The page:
The Tonkin Gulf Incident occurred on August 2, 1964, when the USS Maddox was attacked by North Vietnamese torpedo boats while conducting an intelligence mission. On August 4, 1964 a similar attack was reported but never actually happened. These incidences, one being completely fake lead to the start of U.S. involvement in Vietnam. On August 4, the same day the falsely reported attack happened, President Johnson gave a speech on TV, in which he described the incident and asked to undertake a military response. This led to the passing of the Gulf of Tonkin Resolution that gave President Johnson the authority to use military forces without a declaration of war. The Tonkin Gulf Incident caused much debate and lead to an almost immediate negative reaction by the American people in opposition to the U.S. involvement in Vietnam.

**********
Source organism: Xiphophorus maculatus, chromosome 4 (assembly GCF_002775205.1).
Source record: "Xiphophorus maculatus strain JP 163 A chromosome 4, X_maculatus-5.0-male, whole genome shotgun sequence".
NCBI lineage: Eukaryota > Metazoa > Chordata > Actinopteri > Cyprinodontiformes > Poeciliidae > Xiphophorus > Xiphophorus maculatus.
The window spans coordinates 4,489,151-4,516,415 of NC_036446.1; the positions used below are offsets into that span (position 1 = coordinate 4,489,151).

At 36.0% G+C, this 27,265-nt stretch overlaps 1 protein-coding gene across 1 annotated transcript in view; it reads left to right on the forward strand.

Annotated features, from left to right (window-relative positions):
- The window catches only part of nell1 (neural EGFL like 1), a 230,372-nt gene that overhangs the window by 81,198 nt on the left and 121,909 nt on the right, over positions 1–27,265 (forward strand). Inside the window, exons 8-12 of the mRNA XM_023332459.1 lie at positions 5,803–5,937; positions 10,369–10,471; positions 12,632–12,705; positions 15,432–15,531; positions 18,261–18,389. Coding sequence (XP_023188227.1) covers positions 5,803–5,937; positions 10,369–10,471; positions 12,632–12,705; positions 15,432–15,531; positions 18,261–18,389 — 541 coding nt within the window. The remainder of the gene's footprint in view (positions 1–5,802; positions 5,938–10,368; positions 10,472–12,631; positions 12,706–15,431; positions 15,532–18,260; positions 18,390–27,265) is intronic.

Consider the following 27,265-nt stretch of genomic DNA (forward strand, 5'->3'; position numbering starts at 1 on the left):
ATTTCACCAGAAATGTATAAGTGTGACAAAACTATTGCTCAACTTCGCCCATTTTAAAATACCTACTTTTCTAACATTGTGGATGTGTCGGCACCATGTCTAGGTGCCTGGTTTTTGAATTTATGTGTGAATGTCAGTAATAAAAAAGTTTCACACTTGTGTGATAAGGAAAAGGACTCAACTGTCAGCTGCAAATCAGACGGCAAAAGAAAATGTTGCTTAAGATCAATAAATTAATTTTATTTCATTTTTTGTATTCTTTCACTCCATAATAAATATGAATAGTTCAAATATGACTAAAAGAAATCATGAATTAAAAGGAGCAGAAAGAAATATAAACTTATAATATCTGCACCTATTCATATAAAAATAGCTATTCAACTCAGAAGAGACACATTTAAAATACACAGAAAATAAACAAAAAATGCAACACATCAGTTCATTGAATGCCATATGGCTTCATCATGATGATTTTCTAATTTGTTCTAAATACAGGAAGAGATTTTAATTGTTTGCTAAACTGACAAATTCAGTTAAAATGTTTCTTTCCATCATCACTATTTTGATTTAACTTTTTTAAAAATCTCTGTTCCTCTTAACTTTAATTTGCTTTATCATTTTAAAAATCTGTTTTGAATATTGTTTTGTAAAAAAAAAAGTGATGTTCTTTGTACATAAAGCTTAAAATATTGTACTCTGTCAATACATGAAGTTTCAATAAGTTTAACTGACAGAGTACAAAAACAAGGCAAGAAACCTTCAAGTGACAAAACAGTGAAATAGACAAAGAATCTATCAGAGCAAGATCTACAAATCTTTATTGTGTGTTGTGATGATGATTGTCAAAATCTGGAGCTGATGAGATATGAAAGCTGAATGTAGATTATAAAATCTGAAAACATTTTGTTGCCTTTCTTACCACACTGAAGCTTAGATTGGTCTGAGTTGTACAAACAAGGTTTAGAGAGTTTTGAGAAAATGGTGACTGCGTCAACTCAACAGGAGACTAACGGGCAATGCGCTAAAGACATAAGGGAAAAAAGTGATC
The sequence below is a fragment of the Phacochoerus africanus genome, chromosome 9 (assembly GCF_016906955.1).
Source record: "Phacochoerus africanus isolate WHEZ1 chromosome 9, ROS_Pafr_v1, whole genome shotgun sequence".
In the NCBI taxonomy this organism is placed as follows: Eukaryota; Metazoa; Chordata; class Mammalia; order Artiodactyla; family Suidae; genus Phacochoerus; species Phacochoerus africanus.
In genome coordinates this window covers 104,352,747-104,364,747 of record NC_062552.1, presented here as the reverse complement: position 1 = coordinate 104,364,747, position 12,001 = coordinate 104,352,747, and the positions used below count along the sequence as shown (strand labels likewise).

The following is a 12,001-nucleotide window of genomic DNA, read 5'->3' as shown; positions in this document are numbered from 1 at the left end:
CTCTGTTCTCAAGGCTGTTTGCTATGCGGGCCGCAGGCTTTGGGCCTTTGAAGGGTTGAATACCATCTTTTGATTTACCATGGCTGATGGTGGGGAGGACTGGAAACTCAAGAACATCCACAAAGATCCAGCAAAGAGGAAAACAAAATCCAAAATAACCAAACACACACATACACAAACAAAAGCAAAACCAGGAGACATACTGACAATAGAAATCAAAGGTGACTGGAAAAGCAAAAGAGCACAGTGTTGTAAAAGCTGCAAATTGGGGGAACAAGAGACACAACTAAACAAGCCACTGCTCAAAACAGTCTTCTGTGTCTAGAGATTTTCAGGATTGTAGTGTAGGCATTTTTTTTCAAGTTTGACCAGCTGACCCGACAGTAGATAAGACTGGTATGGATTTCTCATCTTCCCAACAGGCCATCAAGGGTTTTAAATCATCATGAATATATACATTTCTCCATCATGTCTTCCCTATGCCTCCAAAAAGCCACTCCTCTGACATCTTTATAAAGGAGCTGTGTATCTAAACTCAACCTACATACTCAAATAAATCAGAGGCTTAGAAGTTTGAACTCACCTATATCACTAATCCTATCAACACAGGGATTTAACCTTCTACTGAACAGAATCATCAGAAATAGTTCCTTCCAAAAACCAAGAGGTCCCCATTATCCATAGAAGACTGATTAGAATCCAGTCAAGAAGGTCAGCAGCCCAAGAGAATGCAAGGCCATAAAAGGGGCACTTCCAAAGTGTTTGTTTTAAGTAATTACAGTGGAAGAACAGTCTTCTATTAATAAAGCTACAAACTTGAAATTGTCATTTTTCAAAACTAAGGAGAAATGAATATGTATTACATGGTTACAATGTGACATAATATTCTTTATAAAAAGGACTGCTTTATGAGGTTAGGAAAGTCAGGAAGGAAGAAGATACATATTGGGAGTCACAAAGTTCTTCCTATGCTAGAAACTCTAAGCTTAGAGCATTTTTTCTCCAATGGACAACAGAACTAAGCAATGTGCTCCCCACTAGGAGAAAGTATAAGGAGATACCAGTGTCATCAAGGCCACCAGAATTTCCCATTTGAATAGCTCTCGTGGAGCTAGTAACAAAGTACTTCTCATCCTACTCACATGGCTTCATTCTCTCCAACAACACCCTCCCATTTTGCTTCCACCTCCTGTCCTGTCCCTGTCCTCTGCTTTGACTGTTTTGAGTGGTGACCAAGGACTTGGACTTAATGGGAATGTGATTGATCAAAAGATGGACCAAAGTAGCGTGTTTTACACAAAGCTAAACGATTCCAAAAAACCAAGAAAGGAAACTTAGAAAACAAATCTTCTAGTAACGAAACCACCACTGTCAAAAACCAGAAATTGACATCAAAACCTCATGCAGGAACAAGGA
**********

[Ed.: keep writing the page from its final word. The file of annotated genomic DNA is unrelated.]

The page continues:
|This is a picture taken from the USS Maddox during the first attack.|
The more likely cause of the U.S. involvement in Vietnam was the fear of the spread of Communism, also known as domino theory. This idea that Communism spread from one country to the next dominated U.S. foreign policy from the 1940’s to the 1980’s and is still and influence till this day. This Cold War way of thinking was the cause of U.S. involvement around the world not just in Indochina. Proxy wars like Vietnam and Korea were about more than just those countries, the U.S. and the U.S.S.R. were facing off and drawing lines in the sand. The reality of domino theory is debatable though, as North Vietnam was more nationalist than Communist and wanted to gain independence rather than spread Communism.